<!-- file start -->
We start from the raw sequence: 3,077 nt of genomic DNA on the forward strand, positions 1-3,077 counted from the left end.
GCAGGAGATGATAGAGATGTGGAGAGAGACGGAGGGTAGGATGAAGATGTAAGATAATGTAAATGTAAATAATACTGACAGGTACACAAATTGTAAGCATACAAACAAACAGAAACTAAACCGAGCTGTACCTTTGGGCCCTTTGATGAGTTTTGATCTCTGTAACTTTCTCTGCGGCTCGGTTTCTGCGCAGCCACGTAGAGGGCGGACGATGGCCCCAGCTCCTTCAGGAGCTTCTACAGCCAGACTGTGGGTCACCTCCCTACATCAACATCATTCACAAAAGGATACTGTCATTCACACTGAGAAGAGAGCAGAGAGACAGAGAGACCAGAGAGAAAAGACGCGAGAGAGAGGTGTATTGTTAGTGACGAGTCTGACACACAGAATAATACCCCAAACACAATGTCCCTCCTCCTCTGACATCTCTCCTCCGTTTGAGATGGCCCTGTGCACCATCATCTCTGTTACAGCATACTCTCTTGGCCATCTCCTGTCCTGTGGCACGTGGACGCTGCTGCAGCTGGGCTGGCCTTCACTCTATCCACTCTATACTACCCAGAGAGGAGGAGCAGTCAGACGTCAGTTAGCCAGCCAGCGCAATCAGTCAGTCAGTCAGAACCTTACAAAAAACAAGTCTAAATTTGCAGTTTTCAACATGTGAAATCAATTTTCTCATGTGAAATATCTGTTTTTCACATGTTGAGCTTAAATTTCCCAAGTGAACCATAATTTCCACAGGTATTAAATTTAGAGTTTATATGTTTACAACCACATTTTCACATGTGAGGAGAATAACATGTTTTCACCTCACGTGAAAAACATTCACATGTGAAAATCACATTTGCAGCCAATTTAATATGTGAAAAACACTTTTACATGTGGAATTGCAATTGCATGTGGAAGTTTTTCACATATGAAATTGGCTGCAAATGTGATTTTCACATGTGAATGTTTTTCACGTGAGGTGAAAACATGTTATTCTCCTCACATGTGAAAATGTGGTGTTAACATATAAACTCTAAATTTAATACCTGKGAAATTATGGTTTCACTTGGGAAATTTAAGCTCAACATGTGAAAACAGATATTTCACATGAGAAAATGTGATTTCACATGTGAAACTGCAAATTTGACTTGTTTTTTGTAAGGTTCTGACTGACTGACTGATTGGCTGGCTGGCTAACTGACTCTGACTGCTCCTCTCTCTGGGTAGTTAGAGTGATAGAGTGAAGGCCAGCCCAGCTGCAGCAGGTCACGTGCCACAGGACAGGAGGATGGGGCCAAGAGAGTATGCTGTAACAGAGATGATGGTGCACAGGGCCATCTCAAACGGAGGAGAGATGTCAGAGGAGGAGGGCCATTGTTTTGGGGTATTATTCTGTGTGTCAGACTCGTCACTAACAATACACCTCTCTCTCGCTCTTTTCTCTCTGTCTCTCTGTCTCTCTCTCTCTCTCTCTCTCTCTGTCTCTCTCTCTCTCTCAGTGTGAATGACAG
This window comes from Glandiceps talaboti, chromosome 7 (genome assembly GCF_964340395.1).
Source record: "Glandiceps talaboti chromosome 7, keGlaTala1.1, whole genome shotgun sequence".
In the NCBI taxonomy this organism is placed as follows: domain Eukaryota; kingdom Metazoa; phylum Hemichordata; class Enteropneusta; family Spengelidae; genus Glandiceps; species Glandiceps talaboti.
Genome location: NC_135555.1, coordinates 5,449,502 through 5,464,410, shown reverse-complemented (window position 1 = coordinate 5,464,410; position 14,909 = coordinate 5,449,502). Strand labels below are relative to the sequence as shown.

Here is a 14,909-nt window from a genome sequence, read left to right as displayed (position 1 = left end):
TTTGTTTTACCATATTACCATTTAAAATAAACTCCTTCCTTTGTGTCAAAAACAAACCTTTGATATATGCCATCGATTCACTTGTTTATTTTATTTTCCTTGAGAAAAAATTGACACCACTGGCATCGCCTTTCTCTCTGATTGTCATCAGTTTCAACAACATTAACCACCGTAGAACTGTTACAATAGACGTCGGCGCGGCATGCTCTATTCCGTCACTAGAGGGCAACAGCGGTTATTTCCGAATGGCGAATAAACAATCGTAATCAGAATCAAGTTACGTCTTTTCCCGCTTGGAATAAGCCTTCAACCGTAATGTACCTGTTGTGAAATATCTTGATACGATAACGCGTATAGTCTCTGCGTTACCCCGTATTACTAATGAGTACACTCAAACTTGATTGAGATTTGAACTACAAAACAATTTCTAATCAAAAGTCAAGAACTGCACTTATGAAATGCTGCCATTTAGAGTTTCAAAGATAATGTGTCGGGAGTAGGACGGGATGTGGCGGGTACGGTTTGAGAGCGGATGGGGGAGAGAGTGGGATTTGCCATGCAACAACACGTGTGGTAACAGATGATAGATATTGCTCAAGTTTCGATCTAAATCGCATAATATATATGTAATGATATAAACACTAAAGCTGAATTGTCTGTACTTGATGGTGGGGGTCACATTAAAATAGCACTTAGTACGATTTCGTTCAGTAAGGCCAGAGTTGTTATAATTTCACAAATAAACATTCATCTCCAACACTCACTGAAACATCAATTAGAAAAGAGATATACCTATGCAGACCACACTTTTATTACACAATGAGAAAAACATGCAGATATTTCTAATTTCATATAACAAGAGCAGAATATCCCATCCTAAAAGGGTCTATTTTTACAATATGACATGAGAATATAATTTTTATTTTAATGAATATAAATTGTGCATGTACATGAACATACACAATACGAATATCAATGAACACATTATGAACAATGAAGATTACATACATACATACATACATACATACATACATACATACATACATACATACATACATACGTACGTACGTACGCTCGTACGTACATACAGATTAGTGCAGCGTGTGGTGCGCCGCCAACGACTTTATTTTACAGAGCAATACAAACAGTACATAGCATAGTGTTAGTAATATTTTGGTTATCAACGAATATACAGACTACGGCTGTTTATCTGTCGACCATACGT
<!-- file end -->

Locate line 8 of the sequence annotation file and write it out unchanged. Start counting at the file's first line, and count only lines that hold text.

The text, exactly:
TTTGTTTTACCATATTACCATTTAAAATAAACTCCTTCCTTTGTGTCAAAAACAAACCTTTGATATATGCCATCGATTCACTTGTTTATTTTATTTTCCTTGAGAAAAAATTGACACCACTGGCATCGCCTTTCTCTCTGATTGTCATCAGTTTCAACAACATTAACCACCGTAGAACTGTTACAATAGACGTCGGCGCGGCATGCTCTATTCCGTCACTAGAGGGCAACAGCGGTTATTTCCGAATGGCGAATAAACAATCGTAATCAGAATCAAGTTACGTCTTTTCCCGCTTGGAATAAGCCTTCAACCGTAATGTACCTGTTGTGAAATATCTTGATACGATAACGCGTATAGTCTCTGCGTTACCCCGTATTACTAATGAGTACACTCAAACTTGATTGAGATTTGAACTACAAAACAATTTCTAATCAAAAGTCAAGAACTGCACTTATGAAATGCTGCCATTTAGAGTTTCAAAGATAATGTGTCGGGAGTAGGACGGGATGTGGCGGGTACGGTTTGAGAGCGGATGGGGGAGAGAGTGGGATTTGCCATGCAACAACACGTGTGGTAACAGATGATAGATATTGCTCAAGTTTCGATCTAAATCGCATAATATATATGTAATGATATAAACACTAAAGCTGAATTGTCTGTACTTGATGGTGGGGGTCACATTAAAATAGCACTTAGTACGATTTCGTTCAGTAAGGCCAGAGTTGTTATAATTTCACAAATAAACATTCATCTCCAACACTCACTGAAACATCAATTAGAAAAGAGATATACCTATGCAGACCACACTTTTATTACACAATGAGAAAAACATGCAGATATTTCTAATTTCATATAACAAGAGCAGAATATCCCATCCTAAAAGGGTCTATTTTTACAATATGACATGAGAATATAATTTTTATTTTAATGAATATAAATTGTGCATGTACATGAACATACACAATACGAATATCAATGAACACATTATGAACAATGAAGATTACATACATACATACATACATACATACATACATACATACATACATACATACATACATACGTACGTACGTACGCTCGTACGTACATACAGATTAGTGCAGCGTGTGGTGCGCCGCCAACGACTTTATTTTACAGAGCAATACAAACAGTACATAGCATAGTGTTAGTAATATTTTGGTTATCAACGAATATACAGACTACGGCTGTTTATCTGTCGACCATACGT